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Amyloid β42 and Total Tau Levels in Cerebrospinal Fluid Associate with Survival in an 85-Year-Old Population-Based Cohort Followed until Death

Journal article
Authors Mats Ribbe
Anne Börjesson-Hanson
Silke Kern
Svante Östling
Henrik Zetterberg
Kaj Blennow
Ingmar Skoog
Published in Dementia and Geriatric Cognitive Disorders
Volume 47
Issue 1-2
Pages 114-123
ISSN 1420-8008
Publication year 2019
Published at Institute of Neuroscience and Physiology, Department of Psychiatry and Neurochemistry
Centre for Ageing and Health (Agecap)
Pages 114-123
Language en
Subject categories Neurosciences


Background: Dementia of Alzheimer's type (AD) is related to decreased survival. It is not clear whether also biological markers of AD are related to mortality. Low levels of amyloid beta-42 (Aβ42) and high levels of total tau (T-tau) protein in cerebrospinal fluid (CSF) are established biomarkers for AD. >bold<>italic/italic<>/bold< Our aim was to investigate whether levels of Aβ42 and T-tau are associated with survival among octogenarians independently of dementia status. >bold<>italic/italic<>/bold< Sixty-five 85-year-olds underwent lumbar puncture and were followed with repeated neuropsychiatric examinations until death.>bold<>italic< Results:>/italic<>/bold< Lower CSF Aβ42 (>italic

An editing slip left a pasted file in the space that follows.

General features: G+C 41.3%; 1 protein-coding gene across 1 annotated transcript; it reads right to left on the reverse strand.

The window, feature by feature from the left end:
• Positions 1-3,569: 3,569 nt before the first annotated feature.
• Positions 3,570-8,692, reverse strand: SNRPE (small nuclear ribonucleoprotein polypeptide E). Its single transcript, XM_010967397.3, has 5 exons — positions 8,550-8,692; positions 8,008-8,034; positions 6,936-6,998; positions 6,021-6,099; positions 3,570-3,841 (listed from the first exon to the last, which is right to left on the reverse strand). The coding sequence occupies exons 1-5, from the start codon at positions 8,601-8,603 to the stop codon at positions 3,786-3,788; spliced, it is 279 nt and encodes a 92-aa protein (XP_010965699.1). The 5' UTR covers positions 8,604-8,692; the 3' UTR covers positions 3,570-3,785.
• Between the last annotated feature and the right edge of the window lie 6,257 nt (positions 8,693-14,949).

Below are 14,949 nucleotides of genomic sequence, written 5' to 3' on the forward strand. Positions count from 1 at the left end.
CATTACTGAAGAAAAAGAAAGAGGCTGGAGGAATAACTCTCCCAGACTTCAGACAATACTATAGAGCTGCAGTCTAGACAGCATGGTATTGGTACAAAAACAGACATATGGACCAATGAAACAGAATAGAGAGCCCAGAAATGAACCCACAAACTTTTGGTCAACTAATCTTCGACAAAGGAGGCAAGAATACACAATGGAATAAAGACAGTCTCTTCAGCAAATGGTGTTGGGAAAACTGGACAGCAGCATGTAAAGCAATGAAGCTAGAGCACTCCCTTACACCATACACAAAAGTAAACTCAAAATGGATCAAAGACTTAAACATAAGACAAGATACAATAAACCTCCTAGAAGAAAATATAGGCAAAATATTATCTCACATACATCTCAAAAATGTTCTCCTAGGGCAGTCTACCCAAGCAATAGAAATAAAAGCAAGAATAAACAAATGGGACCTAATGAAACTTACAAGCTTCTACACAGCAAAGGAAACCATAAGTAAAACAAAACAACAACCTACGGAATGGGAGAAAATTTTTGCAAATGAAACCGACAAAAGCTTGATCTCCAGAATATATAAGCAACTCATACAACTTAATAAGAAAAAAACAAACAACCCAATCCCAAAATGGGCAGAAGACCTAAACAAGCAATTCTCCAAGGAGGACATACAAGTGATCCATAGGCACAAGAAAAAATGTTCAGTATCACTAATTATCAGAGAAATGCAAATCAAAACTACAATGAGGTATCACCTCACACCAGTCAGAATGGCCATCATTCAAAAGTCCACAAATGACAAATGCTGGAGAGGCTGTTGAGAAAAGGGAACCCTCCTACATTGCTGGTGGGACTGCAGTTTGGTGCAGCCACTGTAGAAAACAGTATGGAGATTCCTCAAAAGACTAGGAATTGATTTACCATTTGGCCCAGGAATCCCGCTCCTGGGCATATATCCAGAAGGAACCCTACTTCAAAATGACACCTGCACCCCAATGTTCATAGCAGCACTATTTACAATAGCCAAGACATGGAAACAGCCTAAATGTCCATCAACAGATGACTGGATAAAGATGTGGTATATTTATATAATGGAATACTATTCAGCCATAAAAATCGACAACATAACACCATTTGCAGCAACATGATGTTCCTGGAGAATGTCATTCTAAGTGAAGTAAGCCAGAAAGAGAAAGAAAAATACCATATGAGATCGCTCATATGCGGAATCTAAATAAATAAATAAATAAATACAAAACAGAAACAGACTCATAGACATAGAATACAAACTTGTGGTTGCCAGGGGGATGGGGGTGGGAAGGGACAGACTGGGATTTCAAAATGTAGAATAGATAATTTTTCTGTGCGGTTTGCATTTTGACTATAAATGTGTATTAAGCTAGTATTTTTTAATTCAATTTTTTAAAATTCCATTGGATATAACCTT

/italic< = 0.010) and higher CSF T-tau (>italic

/italic< = 0.005) at the age of 85 were associated with lower survival independently of dementia status at baseline and follow-up. Low CSF Aβ42 and high CSF T-tau were also related to baseline dementia at the age of 85 years, and lower CSF Aβ42 with increased dementia incidence during the first 3 years of follow-up. >bold<>italic/italic<>/bold< Biological markers of AD are associated with mortality in octogenarians. The reason for this needs further study. Our findings highlight the importance to consider the competing risk of death when evaluating biological markers of AD in the very old. © 2019 S. Karger AG, Basel. All rights reserved.

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